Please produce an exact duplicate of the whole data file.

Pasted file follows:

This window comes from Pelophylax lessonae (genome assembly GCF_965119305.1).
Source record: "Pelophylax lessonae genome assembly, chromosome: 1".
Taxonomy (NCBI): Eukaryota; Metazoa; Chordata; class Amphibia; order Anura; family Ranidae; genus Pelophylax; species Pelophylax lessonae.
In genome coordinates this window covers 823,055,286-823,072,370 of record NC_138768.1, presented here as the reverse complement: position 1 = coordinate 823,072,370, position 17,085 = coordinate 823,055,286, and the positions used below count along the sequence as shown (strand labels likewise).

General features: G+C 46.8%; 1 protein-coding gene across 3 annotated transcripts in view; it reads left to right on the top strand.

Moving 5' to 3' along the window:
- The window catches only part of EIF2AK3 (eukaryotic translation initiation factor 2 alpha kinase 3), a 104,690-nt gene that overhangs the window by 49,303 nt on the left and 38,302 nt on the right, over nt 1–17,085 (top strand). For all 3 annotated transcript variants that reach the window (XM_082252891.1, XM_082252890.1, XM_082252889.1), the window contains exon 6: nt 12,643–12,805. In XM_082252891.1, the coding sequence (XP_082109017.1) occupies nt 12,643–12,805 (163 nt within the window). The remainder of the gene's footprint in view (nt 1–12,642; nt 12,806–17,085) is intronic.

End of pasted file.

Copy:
This window comes from Pelophylax lessonae (genome assembly GCF_965119305.1).
Source record: "Pelophylax lessonae genome assembly, chromosome: 1".
Taxonomy (NCBI): Eukaryota; Metazoa; Chordata; class Amphibia; order Anura; family Ranidae; genus Pelophylax; species Pelophylax lessonae.
In genome coordinates this window covers 823,055,286-823,072,370 of record NC_138768.1, presented here as the reverse complement: position 1 = coordinate 823,072,370, position 17,085 = coordinate 823,055,286, and the positions used below count along the sequence as shown (strand labels likewise).

General features: G+C 46.8%; 1 protein-coding gene across 3 annotated transcripts in view; it reads left to right on the top strand.

Moving 5' to 3' along the window:
- The window catches only part of EIF2AK3 (eukaryotic translation initiation factor 2 alpha kinase 3), a 104,690-nt gene that overhangs the window by 49,303 nt on the left and 38,302 nt on the right, over nt 1–17,085 (top strand). For all 3 annotated transcript variants that reach the window (XM_082252891.1, XM_082252890.1, XM_082252889.1), the window contains exon 6: nt 12,643–12,805. In XM_082252891.1, the coding sequence (XP_082109017.1) occupies nt 12,643–12,805 (163 nt within the window). The remainder of the gene's footprint in view (nt 1–12,642; nt 12,806–17,085) is intronic.